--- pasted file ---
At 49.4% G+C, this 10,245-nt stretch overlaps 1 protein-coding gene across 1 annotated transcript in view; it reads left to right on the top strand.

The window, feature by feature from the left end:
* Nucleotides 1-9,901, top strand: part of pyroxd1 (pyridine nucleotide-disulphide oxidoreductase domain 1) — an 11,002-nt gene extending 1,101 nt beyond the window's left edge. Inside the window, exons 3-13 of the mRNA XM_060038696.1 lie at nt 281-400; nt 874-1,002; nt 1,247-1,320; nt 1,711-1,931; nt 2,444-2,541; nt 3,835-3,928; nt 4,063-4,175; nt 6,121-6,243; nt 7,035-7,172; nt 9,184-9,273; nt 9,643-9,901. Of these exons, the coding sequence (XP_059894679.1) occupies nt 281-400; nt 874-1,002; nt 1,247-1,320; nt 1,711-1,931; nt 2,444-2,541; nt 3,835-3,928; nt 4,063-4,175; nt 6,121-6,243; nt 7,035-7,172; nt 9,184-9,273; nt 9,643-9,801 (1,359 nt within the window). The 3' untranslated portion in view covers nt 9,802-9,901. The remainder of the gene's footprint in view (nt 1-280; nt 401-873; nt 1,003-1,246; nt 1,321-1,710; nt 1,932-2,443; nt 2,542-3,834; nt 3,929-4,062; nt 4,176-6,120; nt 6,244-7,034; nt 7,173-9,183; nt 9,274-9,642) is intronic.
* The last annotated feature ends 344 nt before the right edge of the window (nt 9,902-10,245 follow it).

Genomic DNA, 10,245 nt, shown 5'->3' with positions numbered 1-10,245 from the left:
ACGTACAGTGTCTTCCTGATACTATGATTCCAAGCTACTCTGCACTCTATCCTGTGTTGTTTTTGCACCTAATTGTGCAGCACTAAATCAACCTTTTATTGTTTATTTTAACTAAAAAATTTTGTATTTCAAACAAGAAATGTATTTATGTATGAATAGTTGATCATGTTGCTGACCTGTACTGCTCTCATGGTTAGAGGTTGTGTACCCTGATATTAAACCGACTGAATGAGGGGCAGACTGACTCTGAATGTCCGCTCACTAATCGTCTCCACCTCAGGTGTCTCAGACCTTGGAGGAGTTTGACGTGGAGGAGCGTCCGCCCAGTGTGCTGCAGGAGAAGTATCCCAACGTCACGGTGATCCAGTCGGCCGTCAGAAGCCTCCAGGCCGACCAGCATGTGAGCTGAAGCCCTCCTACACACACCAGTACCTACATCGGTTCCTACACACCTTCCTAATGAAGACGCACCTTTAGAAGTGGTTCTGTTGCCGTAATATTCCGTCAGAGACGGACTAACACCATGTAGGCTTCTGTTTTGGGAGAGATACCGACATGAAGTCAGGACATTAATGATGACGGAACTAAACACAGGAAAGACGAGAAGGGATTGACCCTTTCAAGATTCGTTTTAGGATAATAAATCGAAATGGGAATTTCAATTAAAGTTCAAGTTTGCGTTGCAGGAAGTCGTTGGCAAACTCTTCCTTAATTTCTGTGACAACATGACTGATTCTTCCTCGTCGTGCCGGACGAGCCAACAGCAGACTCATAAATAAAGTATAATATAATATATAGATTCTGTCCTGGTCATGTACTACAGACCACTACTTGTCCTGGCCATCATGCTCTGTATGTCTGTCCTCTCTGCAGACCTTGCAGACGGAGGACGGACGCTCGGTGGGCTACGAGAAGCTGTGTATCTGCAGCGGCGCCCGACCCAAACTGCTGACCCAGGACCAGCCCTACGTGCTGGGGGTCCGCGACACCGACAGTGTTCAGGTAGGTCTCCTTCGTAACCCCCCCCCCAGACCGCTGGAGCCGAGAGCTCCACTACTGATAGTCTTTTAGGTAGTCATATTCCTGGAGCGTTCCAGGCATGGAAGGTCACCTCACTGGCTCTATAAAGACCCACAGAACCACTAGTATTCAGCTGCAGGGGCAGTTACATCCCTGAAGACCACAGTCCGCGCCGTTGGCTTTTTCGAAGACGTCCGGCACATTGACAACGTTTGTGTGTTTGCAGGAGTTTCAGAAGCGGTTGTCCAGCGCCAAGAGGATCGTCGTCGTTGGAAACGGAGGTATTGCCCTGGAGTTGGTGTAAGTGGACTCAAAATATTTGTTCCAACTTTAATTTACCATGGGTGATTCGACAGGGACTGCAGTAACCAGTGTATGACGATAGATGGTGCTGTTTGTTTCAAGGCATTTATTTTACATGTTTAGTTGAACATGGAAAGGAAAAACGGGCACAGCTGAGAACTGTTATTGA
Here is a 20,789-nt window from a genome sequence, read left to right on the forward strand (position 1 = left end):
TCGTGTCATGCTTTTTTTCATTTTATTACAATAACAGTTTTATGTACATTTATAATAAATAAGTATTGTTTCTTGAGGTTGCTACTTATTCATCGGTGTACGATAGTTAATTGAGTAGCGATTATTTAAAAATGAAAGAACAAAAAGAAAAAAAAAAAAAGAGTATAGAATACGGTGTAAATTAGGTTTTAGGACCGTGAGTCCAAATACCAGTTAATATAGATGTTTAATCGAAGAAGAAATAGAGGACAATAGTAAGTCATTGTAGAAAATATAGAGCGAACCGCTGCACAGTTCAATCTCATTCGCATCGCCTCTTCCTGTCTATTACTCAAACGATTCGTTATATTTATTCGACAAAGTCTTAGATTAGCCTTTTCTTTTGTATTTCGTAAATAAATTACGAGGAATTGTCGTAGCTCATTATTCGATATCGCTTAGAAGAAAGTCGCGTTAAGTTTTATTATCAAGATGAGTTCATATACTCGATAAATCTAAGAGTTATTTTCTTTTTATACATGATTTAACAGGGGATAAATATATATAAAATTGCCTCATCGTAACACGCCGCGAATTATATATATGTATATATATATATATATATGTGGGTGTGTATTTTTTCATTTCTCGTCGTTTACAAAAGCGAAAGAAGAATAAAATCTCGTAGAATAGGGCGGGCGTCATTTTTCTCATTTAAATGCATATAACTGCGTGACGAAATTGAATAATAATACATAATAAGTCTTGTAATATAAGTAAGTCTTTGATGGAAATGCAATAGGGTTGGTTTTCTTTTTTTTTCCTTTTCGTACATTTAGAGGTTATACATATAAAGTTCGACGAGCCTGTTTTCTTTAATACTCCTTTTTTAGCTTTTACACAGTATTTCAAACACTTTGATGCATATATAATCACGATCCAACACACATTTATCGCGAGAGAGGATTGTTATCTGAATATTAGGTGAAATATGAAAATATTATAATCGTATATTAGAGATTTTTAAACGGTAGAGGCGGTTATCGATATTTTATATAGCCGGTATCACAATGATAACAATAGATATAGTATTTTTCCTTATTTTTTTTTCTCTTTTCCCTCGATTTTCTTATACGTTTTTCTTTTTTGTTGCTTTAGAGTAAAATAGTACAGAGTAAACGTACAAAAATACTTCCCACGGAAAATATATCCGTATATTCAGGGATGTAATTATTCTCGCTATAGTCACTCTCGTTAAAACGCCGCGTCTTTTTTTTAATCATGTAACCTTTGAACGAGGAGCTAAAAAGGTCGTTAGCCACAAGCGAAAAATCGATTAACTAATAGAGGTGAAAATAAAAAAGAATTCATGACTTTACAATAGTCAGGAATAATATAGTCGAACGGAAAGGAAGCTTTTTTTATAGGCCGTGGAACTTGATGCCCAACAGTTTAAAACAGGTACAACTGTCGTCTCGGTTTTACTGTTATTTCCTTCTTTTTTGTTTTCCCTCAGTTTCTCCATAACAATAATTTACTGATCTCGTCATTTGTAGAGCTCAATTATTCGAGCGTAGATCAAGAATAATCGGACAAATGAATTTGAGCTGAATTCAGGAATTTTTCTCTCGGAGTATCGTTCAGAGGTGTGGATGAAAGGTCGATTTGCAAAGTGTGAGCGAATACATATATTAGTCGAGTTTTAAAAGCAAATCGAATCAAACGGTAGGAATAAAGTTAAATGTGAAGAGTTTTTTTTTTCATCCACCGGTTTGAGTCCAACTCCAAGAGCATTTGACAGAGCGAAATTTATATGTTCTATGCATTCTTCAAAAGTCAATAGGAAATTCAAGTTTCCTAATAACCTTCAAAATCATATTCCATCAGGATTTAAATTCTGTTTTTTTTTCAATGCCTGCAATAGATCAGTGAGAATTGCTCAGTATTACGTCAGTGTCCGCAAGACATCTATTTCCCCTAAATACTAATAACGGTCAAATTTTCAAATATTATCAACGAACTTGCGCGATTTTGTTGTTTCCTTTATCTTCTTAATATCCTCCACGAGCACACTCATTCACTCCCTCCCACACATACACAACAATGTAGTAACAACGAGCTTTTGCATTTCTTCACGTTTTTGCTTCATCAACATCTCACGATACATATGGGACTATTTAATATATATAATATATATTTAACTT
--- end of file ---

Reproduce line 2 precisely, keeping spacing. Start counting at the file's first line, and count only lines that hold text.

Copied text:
The window, feature by feature from the left end: